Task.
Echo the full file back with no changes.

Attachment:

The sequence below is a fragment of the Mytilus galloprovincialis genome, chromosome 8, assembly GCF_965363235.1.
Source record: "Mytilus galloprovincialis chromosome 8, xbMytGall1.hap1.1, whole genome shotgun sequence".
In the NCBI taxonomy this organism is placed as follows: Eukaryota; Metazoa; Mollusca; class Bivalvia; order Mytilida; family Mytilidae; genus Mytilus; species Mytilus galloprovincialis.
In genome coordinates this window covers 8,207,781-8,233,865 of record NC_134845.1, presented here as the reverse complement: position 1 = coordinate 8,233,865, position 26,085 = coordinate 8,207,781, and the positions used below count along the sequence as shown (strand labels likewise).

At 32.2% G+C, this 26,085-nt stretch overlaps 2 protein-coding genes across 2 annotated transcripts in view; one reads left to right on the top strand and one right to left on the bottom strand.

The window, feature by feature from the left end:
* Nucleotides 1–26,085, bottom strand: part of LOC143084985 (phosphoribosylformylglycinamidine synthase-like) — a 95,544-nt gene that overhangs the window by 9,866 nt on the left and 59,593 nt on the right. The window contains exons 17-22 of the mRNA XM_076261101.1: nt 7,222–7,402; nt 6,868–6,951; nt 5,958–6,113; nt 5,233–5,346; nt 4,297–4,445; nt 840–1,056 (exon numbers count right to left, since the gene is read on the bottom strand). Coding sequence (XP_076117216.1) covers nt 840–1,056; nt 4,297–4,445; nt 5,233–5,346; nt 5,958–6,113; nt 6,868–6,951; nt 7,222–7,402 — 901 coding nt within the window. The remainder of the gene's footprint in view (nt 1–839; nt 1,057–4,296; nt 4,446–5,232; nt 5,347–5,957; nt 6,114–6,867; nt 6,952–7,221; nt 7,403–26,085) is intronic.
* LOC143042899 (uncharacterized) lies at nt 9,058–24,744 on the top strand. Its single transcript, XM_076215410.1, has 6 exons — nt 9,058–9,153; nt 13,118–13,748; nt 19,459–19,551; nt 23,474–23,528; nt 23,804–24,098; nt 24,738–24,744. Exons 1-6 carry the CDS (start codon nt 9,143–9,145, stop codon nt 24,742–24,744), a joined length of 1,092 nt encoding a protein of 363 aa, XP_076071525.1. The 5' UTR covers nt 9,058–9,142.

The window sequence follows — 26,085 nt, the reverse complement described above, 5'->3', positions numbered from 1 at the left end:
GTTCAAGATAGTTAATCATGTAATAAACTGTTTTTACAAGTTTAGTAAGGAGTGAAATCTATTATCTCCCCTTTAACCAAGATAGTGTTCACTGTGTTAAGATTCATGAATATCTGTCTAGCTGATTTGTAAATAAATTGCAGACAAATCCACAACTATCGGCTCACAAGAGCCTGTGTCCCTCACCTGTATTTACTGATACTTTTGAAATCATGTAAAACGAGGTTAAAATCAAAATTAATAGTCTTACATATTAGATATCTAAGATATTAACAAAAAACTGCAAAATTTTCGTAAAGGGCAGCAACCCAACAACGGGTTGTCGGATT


The sequence below is a fragment of the Mytilus galloprovincialis genome, chromosome 8, assembly GCF_965363235.1.
Source record: "Mytilus galloprovincialis chromosome 8, xbMytGall1.hap1.1, whole genome shotgun sequence".
In the NCBI taxonomy this organism is placed as follows: Eukaryota; Metazoa; Mollusca; class Bivalvia; order Mytilida; family Mytilidae; genus Mytilus; species Mytilus galloprovincialis.
In genome coordinates this window covers 8,207,781-8,233,865 of record NC_134845.1, presented here as the reverse complement: position 1 = coordinate 8,233,865, position 26,085 = coordinate 8,207,781, and the positions used below count along the sequence as shown (strand labels likewise).

At 32.2% G+C, this 26,085-nt stretch overlaps 2 protein-coding genes across 2 annotated transcripts in view; one reads left to right on the top strand and one right to left on the bottom strand.

The window, feature by feature from the left end:
* Nucleotides 1–26,085, bottom strand: part of LOC143084985 (phosphoribosylformylglycinamidine synthase-like) — a 95,544-nt gene that overhangs the window by 9,866 nt on the left and 59,593 nt on the right. The window contains exons 17-22 of the mRNA XM_076261101.1: nt 7,222–7,402; nt 6,868–6,951; nt 5,958–6,113; nt 5,233–5,346; nt 4,297–4,445; nt 840–1,056 (exon numbers count right to left, since the gene is read on the bottom strand). Coding sequence (XP_076117216.1) covers nt 840–1,056; nt 4,297–4,445; nt 5,233–5,346; nt 5,958–6,113; nt 6,868–6,951; nt 7,222–7,402 — 901 coding nt within the window. The remainder of the gene's footprint in view (nt 1–839; nt 1,057–4,296; nt 4,446–5,232; nt 5,347–5,957; nt 6,114–6,867; nt 6,952–7,221; nt 7,403–26,085) is intronic.
* LOC143042899 (uncharacterized) lies at nt 9,058–24,744 on the top strand. Its single transcript, XM_076215410.1, has 6 exons — nt 9,058–9,153; nt 13,118–13,748; nt 19,459–19,551; nt 23,474–23,528; nt 23,804–24,098; nt 24,738–24,744. Exons 1-6 carry the CDS (start codon nt 9,143–9,145, stop codon nt 24,742–24,744), a joined length of 1,092 nt encoding a protein of 363 aa, XP_076071525.1. The 5' UTR covers nt 9,058–9,142.

The window sequence follows — 26,085 nt, the reverse complement described above, 5'->3', positions numbered from 1 at the left end:
GTTCAAGATAGTTAATCATGTAATAAACTGTTTTTACAAGTTTAGTAAGGAGTGAAATCTATTATCTCCCCTTTAACCAAGATAGTGTTCACTGTGTTAAGATTCATGAATATCTGTCTAGCTGATTTGTAAATAAATTGCAGACAAATCCACAACTATCGGCTCACAAGAGCCTGTGTCCCTCACCTGTATTTACTGATACTTTTGAAATCATGTAAAACGAGGTTAAAATCAAAATTAATAGTCTTACATATTAGATATCTAAGATATTAACAAAAAACTGCAAAATTTTCGTAAAGGGCAGCAACCCAACAACGGGTTGTCGGATT